At least you know where to start when you do get to the point of exposure.
  7. kers

    kers I'm a VIP

    I'm willing to be that everyone here has at least one trigger they think is 'weird.' I am terrified of circular dinner tables with 4 people!

    As veiled said, we are what we are. I think once we can accept our triggers and our reactions to them, it is easier to live with the PTSD. I'm realizing that the PTSD won't go away; no matter how badly I want it, that's not going to change. But what can change is how I react to it, what I think of it. And my life is much easier when I can accept my reactions, instead of denigrating them. A hard pattern to break, to be sure!
    vera likes this.
  8. TheDeepestScar

    TheDeepestScar Member

    I thought I was the only person that was sensitive to men and a change in their 'tone' of voice. My husband doesn't quite understand....I am very sensitive to a change in tone of voice and often interpret it as yelling. Probably because I was pretty much always getting yelled at and belittled by my father and then my ex....eh it all screwed me up.

    I was able to figure out what triggered me pretty quick. I didn't realize that army men would set me off as badly as they did until I was deployed to an army R&R base. (Sole Respiratory Therapist on post)...they didn't need me, ironically I was sent home for being suicidal and yet the only patient I had the entire time I was there attempted suicide...I had a hand in saving his life.

    I was obviously in the medical field in the Air Force.

    I feel kinda guilty sometimes, but since my PTSD was more spousal abuse/child abuse/bully centered (in backwards order I suppose with the child abuse and bullying occurring first and then sucker punched by my ex's abuse)....being sent somewhere with the knowledge that my ex was an army medic....I totally lost my mind. I mean that literally.

    And yet all these other troops are in actual war zones but I guess in my mind, fearing my ex might be somewhere despite anyone telling me the odds of it being otherwise....I was in my own personal war zone. (I think that actually makes sense now that I think of it).

    Working in my workbook well I haven't gone too far with it.....my therapist told me to stop at the safety chapter (speaking of I have to work more on it so I can have that finished by Monday when I see her again)...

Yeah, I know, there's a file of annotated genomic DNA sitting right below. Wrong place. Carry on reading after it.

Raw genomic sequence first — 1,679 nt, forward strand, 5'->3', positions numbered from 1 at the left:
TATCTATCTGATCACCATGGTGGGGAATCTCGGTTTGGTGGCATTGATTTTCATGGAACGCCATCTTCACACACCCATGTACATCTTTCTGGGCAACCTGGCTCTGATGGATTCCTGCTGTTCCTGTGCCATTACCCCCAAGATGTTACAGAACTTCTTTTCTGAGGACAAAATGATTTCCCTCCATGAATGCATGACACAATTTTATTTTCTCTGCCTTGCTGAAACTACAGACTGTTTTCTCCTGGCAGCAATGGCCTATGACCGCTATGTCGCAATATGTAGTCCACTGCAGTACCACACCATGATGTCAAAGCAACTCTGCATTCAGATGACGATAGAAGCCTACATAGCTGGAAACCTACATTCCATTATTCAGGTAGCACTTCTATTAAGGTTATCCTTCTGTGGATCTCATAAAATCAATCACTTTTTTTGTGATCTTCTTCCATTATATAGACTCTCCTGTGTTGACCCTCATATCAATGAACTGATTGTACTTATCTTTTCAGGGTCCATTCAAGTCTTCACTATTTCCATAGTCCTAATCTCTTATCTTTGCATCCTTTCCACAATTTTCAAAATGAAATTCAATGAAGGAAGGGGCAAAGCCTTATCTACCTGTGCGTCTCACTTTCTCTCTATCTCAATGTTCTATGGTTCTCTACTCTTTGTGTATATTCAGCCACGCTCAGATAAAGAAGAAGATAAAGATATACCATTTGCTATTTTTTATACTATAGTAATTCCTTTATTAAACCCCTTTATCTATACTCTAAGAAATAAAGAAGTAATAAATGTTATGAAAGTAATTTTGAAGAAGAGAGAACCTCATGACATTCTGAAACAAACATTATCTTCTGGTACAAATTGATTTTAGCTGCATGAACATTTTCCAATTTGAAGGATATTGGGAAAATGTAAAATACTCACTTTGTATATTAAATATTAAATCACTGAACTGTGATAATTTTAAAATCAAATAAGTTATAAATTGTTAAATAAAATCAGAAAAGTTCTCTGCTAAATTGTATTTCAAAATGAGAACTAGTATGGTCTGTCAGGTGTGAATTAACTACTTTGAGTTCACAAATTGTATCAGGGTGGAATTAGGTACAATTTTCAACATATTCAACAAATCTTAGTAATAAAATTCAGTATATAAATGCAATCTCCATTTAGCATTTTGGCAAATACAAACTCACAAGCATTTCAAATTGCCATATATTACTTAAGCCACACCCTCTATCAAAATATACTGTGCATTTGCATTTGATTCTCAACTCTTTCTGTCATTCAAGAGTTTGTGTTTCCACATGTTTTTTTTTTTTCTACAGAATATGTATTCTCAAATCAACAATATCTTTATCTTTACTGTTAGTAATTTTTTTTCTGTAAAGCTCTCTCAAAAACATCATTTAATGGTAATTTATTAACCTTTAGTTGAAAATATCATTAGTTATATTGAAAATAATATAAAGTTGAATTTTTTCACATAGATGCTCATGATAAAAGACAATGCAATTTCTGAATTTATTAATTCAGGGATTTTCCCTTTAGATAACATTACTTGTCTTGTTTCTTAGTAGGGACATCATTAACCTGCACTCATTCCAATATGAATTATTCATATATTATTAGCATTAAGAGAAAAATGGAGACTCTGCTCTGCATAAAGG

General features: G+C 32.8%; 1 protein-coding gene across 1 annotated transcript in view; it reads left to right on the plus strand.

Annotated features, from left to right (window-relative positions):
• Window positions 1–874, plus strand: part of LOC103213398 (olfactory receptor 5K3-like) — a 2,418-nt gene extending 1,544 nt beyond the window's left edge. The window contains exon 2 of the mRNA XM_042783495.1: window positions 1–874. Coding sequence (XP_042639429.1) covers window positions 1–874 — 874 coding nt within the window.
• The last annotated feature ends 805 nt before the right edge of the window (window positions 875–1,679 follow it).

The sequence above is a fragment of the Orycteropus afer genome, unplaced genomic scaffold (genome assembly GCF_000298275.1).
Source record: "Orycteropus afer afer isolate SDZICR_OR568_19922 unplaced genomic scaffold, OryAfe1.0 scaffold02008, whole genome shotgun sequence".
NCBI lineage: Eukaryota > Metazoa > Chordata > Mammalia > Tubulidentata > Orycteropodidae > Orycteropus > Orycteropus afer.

I think someone said that they never finish workbooks in another post, guilty as charged usually but I guess its different if you are working with the therapist that wrote the workbook. I can tell she'll be the type to not let me quit when things get rough and she will help me get through the work book too.

    I'm rambling...sorry. My brain is active right now, I probably need to cut the caffiene after I'm finished with this diet Mt Dew....I drink it on days I'm just dazed....but it makes me all with the racing thoughts.

    For the most part, I feel really welcome here on this forum....for the most part. I think that with the support and the knowledge of people similar to me, is going to be really helpful.
  9. kers

    kers I'm a VIP

    I'm glad you're feeling supported, DeepestScar.

    I'm another one who has intense problems with changes in tone of voice, with women too, but most intensely with men. The minute a guy gets a hard or angry edge in his voice, I'm off the deep end.
  10. vera

    vera Active Member

    same here.

    and also, about "stupid" triggers: two days ago i went to my little sister's school play and at some point some boys and girls (8yrold) were dancing and the boys "grabbed" the girls by the hair and i started shaking. i felt so stupid.
  11. TheDeepestScar

    TheDeepestScar Member

    I guess nothing is really actually stupid....we just worry that others might think so, okay I worry.

    I'm the dreadful worrier. I worry about everything, fret about everything. Small things, big things, doesn't matter.

    I thought about it a little bit and well, things set us off because those things are attached in some form or fashion to what has happened to us.

    Broad scope or not, something as small as a flea can seem as large as a pit bull if it forces unfavorable memories into our heads.

    I get in these introspective moods sometimes...small moments of clarity in what is usually a cloudy sky.